Makkah at last
We arrived within the walls of Haram as the Fajr prayers were being called out. Makkah Al-Mukarramah was stirring from its slumber, and the traffic got busier as we reached nearer to the Holy mosque and we were stunned at the sheer number of vehicles parked around the area. As the second prayer was called we realised with dismay that we would not have the opportunity to pray at the Holy Mosque lest we decide to park our car right there in the middle of the road. Well actually some people have already done so, cars were triple parked on the road but if we so choose to park on the final lane, then traffic will come to a standstill and we didn’t think the cars behind us would have appreciated that.
It was just an amazing sight for me, seeing Muslim men and women alike making their way towards the mosque. Some of the men were in their ihram while others were wearing their normal clothes. Children zigzag their way amongst cars to cross the road. It was chaotic yet serene. Or perhaps there is a sense of calmness that everyone there was a Muslim and those who can (ie not trapped in a car in the middle of crazy traffic or on duty) are making their way, answering the call to prayer.
We drove round the road and thought that it was impossible to find parking and decided to find another mosque to pray instead. We drove away from the Holy Mosque area and found a small mosque in the suburb residential area.
And then we had to discuss our strategy. Should we drive around for parking? Look for hotel room? Or perform the tawaf and saiy? Since the sun and the temperature was rising rapidly we decided that we should perform our rites first and then do the rest later. We parked at the Hilton Hotel parking which charges SAR10 an hr. Oh well, space is a commodity in the Haram area unlike the rest of Saudi Arabia where everything else is sprawled out.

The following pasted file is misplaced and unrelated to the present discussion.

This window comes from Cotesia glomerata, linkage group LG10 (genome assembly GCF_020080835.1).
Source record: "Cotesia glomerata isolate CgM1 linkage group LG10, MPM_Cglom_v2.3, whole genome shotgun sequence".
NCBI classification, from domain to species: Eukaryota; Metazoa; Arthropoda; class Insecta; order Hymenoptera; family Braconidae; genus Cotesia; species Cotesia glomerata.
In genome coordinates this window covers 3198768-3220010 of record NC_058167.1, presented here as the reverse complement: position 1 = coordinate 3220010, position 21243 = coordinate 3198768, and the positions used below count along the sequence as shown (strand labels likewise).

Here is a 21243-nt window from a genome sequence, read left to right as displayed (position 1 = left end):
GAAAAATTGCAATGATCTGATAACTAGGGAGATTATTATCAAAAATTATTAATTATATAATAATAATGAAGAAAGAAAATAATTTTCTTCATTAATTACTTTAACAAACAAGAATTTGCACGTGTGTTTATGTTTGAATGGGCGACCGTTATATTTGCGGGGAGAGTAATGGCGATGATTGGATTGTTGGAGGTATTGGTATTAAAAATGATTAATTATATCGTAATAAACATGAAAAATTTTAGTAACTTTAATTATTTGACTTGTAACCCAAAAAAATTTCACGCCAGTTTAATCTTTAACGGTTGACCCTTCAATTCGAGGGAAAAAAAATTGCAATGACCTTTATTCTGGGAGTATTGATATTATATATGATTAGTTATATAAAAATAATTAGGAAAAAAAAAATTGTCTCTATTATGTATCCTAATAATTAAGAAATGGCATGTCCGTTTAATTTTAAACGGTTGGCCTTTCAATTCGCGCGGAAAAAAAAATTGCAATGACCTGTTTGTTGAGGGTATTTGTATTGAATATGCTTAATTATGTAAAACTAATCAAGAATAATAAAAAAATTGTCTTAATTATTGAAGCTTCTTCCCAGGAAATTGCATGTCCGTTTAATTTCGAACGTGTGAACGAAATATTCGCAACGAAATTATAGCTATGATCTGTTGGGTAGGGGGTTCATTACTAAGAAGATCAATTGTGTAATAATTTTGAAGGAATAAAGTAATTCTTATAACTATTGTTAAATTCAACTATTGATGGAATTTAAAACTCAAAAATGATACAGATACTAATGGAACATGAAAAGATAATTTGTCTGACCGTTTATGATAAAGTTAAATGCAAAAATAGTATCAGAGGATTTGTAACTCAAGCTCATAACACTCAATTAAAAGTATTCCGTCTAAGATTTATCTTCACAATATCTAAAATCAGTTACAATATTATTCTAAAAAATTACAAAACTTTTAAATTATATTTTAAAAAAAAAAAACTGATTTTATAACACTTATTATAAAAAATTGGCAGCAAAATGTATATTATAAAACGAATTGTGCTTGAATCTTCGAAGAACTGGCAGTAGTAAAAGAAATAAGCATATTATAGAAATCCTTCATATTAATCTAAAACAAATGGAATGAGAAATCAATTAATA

After agreeing to meet at the lobby of the Hilton hotel, we parted ways with our travel companions to perform our rites. Luckily for one of our friends, a boy with a wheel chair was waiting right at the entrance of the hotel. He said he was willing to bring our friend for the tawaf and sayi for SAR200. And off we all went.
The sight of the Haram Holy Mosque was breath taking. As sunrise sets in, the mosque seemed to be shrouded with an imaginary mist. I was awestruck.
Since footwear was not allowed in the mosque, being the typical woman that I am, I was a little alarmed at the thought of leaving my Nine West £11 (75% off!!) slippers outside the mosque. I wanted to put my beloved slipper in a niche near the entrance. But my dear husband (who knows too well my love for shoes) told me to carry the slippers in as there are places for us to store our footwear in the mosque. So we placed it at the shoe stand no 14. Gate 88, number 14, I reminded myself. (For the first time I was absolutely glad that I listened to my husband as on the way out we saw the outside areas being cleaned and footwear that was placed in the niche was removed.)
There is a sense of serenity in that mosque. Some people were praying, others were reading the Quran and there were others sleeping as well.
The Kaabah was exactly as those depicted in various pictures I have seen, but those pictures and illustrations did not do justice to the 15 m high square room. The light mist was still covering the area around the Kaabah and I felt almost like in a dream and tears just came to my eyes. I was just so thankful that I actually had the opportunity to come in person and stand in front of the Kaabah. Not everyone has this privilege in their lifetime.
It was a humbling experience.
No time for nostalgia, we started of immediately looking for the starting point for the tawaf and we went round the Kaabah seven times. As we went round each round, more people joined in the crowd. And I was glad when the final round came.